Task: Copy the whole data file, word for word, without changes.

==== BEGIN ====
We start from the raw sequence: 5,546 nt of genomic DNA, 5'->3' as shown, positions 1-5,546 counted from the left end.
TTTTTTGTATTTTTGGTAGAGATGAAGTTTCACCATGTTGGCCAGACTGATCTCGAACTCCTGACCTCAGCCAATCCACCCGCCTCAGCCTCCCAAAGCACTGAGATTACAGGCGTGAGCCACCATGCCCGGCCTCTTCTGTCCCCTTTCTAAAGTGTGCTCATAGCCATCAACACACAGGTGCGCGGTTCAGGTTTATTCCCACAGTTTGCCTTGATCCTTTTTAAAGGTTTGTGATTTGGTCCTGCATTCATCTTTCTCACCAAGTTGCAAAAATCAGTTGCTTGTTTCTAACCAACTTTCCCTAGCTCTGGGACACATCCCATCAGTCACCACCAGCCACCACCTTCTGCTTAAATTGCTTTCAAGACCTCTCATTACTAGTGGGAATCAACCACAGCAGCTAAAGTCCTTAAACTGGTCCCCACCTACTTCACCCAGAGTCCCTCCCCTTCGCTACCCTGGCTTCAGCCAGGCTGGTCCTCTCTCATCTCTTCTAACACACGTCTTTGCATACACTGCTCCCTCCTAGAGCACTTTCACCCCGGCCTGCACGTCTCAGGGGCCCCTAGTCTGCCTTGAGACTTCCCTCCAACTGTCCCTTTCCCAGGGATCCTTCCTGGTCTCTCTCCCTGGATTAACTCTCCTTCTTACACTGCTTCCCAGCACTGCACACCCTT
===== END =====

We start from the raw sequence: 5,546 nt of genomic DNA, 5'->3' as shown, positions 1-5,546 counted from the left end.
TTTTTTGTATTTTTGGTAGAGATGAAGTTTCACCATGTTGGCCAGACTGATCTCGAACTCCTGACCTCAGCCAATCCACCCGCCTCAGCCTCCCAAAGCACTGAGATTACAGGCGTGAGCCACCATGCCCGGCCTCTTCTGTCCCCTTTCTAAAGTGTGCTCATAGCCATCAACACACAGGTGCGCGGTTCAGGTTTATTCCCACAGTTTGCCTTGATCCTTTTTAAAGGTTTGTGATTTGGTCCTGCATTCATCTTTCTCACCAAGTTGCAAAAATCAGTTGCTTGTTTCTAACCAACTTTCCCTAGCTCTGGGACACATCCCATCAGTCACCACCAGCCACCACCTTCTGCTTAAATTGCTTTCAAGACCTCTCATTACTAGTGGGAATCAACCACAGCAGCTAAAGTCCTTAAACTGGTCCCCACCTACTTCACCCAGAGTCCCTCCCCTTCGCTACCCTGGCTTCAGCCAGGCTGGTCCTCTCTCATCTCTTCTAACACACGTCTTTGCATACACTGCTCCCTCCTAGAGCACTTTCACCCCGGCCTGCACGTCTCAGGGGCCCCTAGTCTGCCTTGAGACTTCCCTCCAACTGTCCCTTTCCCAGGGATCCTTCCTGGTCTCTCTCCCTGGATTAACTCTCCTTCTTACACTGCTTCCCAGCACTGCACACCCTT